The extraction of the evidences of musical instruments — metal, clay, bone and, what is the most important, wooden ones — from the wet archaeological layer started at Nerevski excavation trench in 1951. But only in the second half of 1960s the outstanding figure of Novgorodian archeology Boris Ivanovich Kolchin succeeded to identify mysterious parts and fragments as old Jew's harps, gudoks, guslis, sopels. As a corollary of this discovery, the scientist's efforts were aimed at the restoration of an original appearance of the old instruments. Without going into details of the afore-mentioned actions, let's note that the typological range of musical instruments studied by B. A. Kolchin remained invariable since 1968 till 1980. That range included two kinds of small number of strings gusli: the earliest one with a playing window aka lyre-shaped and gusli without a playing window aka zvonchatyje that came up to take place of lyre-shaped ones (according to K. A. Vertkov these both kinds are reckoned among wing-shaped gusli kind); a bowed instrument — three stringed gudok; an edge-blown aerophone — sopel; and a plucked idiophone — Jew's harp.

...Works of B. A. Kolchin started the inimitable in Russia and Europe practices of the archeological remains of musical antiquities identification, practices of their reconstruction and synchronous harmonization with folklore, written, graphic and in general all the long ago and recent evidences of Russian everyday life usage of sounding tools. That practices were increased later.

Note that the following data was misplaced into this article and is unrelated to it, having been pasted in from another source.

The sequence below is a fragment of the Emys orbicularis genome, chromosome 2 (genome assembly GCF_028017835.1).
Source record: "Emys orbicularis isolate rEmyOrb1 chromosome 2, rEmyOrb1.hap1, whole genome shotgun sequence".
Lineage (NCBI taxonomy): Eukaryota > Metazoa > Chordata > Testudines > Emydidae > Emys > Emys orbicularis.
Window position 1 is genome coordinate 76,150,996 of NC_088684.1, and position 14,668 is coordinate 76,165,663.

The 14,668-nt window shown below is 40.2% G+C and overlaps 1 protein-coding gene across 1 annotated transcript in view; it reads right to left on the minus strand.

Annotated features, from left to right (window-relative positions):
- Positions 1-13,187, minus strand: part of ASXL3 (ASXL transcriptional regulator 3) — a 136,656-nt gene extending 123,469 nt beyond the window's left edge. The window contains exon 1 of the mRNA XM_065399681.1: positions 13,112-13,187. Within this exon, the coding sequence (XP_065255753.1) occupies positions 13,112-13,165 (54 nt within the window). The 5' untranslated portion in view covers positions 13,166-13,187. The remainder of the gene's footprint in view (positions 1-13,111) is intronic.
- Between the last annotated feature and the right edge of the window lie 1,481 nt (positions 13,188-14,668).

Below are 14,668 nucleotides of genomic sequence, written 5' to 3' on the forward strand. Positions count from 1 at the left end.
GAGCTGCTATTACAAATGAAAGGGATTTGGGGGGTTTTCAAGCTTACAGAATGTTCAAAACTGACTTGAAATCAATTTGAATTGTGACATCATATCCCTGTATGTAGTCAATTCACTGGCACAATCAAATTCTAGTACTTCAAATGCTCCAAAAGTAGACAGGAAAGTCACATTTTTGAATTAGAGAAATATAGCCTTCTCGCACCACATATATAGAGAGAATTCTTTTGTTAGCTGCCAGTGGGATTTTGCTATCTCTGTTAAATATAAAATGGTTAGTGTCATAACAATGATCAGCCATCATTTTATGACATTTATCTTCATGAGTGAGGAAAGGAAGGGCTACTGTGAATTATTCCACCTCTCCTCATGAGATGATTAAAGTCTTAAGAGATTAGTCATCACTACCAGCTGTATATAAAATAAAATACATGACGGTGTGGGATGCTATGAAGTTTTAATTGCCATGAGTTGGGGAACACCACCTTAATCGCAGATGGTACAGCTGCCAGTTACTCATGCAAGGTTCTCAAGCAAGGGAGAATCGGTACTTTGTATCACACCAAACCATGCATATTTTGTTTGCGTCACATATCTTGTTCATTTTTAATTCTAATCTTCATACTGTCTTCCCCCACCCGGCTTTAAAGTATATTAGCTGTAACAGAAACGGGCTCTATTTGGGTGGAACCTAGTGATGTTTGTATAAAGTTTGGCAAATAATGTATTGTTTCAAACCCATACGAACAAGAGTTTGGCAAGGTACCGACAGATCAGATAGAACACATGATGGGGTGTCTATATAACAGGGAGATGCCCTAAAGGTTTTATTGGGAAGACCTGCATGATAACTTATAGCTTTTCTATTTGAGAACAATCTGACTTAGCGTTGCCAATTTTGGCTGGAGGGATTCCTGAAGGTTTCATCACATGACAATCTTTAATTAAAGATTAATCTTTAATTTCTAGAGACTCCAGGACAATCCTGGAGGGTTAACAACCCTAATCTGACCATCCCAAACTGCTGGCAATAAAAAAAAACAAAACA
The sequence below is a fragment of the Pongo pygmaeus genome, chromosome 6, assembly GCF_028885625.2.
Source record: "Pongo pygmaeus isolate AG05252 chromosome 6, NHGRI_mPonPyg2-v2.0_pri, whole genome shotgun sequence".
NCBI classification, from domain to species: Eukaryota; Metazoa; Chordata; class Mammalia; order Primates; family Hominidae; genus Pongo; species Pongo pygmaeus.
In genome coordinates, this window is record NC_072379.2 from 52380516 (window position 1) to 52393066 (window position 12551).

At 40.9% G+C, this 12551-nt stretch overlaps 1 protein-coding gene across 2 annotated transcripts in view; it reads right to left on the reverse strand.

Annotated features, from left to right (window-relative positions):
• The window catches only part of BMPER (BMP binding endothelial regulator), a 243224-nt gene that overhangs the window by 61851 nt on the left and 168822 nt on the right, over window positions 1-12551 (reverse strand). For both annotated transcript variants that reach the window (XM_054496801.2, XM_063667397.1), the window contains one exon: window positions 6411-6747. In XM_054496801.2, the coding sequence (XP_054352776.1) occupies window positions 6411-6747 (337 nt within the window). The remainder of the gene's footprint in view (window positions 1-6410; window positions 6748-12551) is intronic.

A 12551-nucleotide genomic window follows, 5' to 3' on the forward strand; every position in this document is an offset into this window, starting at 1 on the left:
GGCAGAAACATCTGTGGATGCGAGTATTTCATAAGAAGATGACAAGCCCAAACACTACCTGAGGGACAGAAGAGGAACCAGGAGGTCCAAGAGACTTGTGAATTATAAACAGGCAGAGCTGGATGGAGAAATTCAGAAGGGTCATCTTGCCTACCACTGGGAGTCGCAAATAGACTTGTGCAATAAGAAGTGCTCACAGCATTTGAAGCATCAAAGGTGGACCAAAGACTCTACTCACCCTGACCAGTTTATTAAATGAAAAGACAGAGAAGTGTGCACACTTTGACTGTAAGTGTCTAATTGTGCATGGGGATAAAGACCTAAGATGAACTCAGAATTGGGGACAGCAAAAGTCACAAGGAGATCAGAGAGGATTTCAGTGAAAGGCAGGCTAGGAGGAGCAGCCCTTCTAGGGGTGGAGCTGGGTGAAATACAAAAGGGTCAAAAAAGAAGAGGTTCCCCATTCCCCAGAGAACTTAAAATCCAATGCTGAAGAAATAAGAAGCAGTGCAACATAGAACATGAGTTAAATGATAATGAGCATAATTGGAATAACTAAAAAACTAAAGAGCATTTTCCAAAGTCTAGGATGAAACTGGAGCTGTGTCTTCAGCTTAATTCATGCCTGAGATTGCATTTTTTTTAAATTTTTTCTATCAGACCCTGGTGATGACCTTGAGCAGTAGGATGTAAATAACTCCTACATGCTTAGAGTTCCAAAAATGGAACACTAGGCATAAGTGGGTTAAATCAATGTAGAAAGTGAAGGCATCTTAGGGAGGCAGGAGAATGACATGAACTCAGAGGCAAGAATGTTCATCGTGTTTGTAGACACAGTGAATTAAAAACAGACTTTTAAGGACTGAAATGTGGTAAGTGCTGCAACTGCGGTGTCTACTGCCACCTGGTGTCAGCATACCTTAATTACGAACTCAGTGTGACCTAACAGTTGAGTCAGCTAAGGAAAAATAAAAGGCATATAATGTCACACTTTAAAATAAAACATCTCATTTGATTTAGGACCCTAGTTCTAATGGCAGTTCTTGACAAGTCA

The collection of musical antiquities of Novgorod is the largest in Europe. For example there are more then 84 evidences of various stringed instruments alone detected till the end of 1996. This collection furthered the correct identification, and sometimes even convincing reconstruction, of a whole number of archaeological finds of musical instruments at other distant from Novgorod excavations. The obvious likeness with Novgorodian ancient gudoks and guslis, their parts and workpieces is detected by archaeologists in Haithabu (a border between Germany and Denmark), in Poland in cities Opole and Gdansk, on Russian territory in Pskov and not so long ago in Staraja Ladoga. The find from Staraja Ladoga is a wooden peg (pin) made not later then the 10th c. The illustration provided by Z. D. Bessarabova (pic.). By its construction the peg could belong to gusli or gudok as well, but in consideration of its use time it was most probably a part of gudok: due to materials of Novgorod archeology there are bowed gudoks exactly registered confidently in layers of the 10th c. Staraja Ladoga is the third city in Russia after Novgorod and Pskov, where such important evidence as a wooden part of ancient complicated musical instrument was found.

The preservation of wooden pieces, particularly, remains of musical instruments is furthered by water-logged archaeological beddings, peculiar to area of Russian North-West. A big set of musical instruments including "noble" wooden ones — stringed and wind — probably was used in other cities and settlements of Ancient Rus, where archaeological layers formed not so favorably for wood preservation. As the confirmation for this fact there are well-known precious hoops from prince's and boyar's hidden treasures of the 12-13th c., where ritual pre-Christian scenes with skomorokh musicians were illustrated. The hoop from Staraja Ryazan is the most significant one. On its leafs there are dancer dressed in clothes with long sleeves and two musicians with gusli and sopel. And these instruments both have striking resemblance to wooden sopels and guslis exemplars discovered in Novgorod, being demonstrative restored in its appearance and sound nowadays.

Povetkin V. I. "Novgorod and Novgorodian Land. History and archeology". Scientific conference data. 11/97.
// translated from Russian by Aleś Čumakoŭ.

Alieś Čumakoŭ, 2012.